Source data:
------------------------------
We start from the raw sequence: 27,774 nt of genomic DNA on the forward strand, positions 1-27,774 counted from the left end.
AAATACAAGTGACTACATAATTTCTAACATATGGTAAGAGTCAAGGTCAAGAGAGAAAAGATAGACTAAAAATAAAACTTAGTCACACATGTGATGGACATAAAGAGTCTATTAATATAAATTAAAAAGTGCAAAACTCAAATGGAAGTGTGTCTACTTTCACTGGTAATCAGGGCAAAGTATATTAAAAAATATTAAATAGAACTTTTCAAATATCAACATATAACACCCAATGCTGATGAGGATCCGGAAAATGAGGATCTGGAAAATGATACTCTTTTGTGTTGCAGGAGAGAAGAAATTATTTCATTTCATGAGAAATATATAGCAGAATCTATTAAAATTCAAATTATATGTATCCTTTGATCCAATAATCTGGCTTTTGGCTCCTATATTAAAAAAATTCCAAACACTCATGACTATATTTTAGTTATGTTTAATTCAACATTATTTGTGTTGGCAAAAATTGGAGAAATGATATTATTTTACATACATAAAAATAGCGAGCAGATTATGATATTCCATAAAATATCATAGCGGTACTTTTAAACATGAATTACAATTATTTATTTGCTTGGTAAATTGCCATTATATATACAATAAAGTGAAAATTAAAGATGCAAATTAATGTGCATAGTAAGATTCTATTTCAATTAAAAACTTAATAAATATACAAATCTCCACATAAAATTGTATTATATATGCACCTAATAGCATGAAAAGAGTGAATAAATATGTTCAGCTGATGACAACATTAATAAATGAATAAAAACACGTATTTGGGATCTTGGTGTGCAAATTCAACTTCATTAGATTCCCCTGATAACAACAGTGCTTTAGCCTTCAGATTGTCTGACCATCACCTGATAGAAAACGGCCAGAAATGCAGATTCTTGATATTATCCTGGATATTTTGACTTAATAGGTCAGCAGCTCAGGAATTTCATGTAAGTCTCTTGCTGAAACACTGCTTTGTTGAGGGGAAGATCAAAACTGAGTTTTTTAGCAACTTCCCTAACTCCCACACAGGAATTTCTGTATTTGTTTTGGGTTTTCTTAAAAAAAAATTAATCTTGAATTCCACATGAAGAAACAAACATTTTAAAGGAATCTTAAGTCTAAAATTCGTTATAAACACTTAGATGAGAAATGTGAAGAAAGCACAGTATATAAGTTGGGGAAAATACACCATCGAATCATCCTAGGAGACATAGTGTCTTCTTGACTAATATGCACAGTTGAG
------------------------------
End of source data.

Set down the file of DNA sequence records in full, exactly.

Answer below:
We start from the raw sequence: 27,774 nt of genomic DNA on the forward strand, positions 1-27,774 counted from the left end.
AAATACAAGTGACTACATAATTTCTAACATATGGTAAGAGTCAAGGTCAAGAGAGAAAAGATAGACTAAAAATAAAACTTAGTCACACATGTGATGGACATAAAGAGTCTATTAATATAAATTAAAAAGTGCAAAACTCAAATGGAAGTGTGTCTACTTTCACTGGTAATCAGGGCAAAGTATATTAAAAAATATTAAATAGAACTTTTCAAATATCAACATATAACACCCAATGCTGATGAGGATCCGGAAAATGAGGATCTGGAAAATGATACTCTTTTGTGTTGCAGGAGAGAAGAAATTATTTCATTTCATGAGAAATATATAGCAGAATCTATTAAAATTCAAATTATATGTATCCTTTGATCCAATAATCTGGCTTTTGGCTCCTATATTAAAAAAATTCCAAACACTCATGACTATATTTTAGTTATGTTTAATTCAACATTATTTGTGTTGGCAAAAATTGGAGAAATGATATTATTTTACATACATAAAAATAGCGAGCAGATTATGATATTCCATAAAATATCATAGCGGTACTTTTAAACATGAATTACAATTATTTATTTGCTTGGTAAATTGCCATTATATATACAATAAAGTGAAAATTAAAGATGCAAATTAATGTGCATAGTAAGATTCTATTTCAATTAAAAACTTAATAAATATACAAATCTCCACATAAAATTGTATTATATATGCACCTAATAGCATGAAAAGAGTGAATAAATATGTTCAGCTGATGACAACATTAATAAATGAATAAAAACACGTATTTGGGATCTTGGTGTGCAAATTCAACTTCATTAGATTCCCCTGATAACAACAGTGCTTTAGCCTTCAGATTGTCTGACCATCACCTGATAGAAAACGGCCAGAAATGCAGATTCTTGATATTATCCTGGATATTTTGACTTAATAGGTCAGCAGCTCAGGAATTTCATGTAAGTCTCTTGCTGAAACACTGCTTTGTTGAGGGGAAGATCAAAACTGAGTTTTTTAGCAACTTCCCTAACTCCCACACAGGAATTTCTGTATTTGTTTTGGGTTTTCTTAAAAAAAAATTAATCTTGAATTCCACATGAAGAAACAAACATTTTAAAGGAATCTTAAGTCTAAAATTCGTTATAAACACTTAGATGAGAAATGTGAAGAAAGCACAGTATATAAGTTGGGGAAAATACACCATCGAATCATCCTAGGAGACATAGTGTCTTCTTGACTAATATGCACAGTTGAG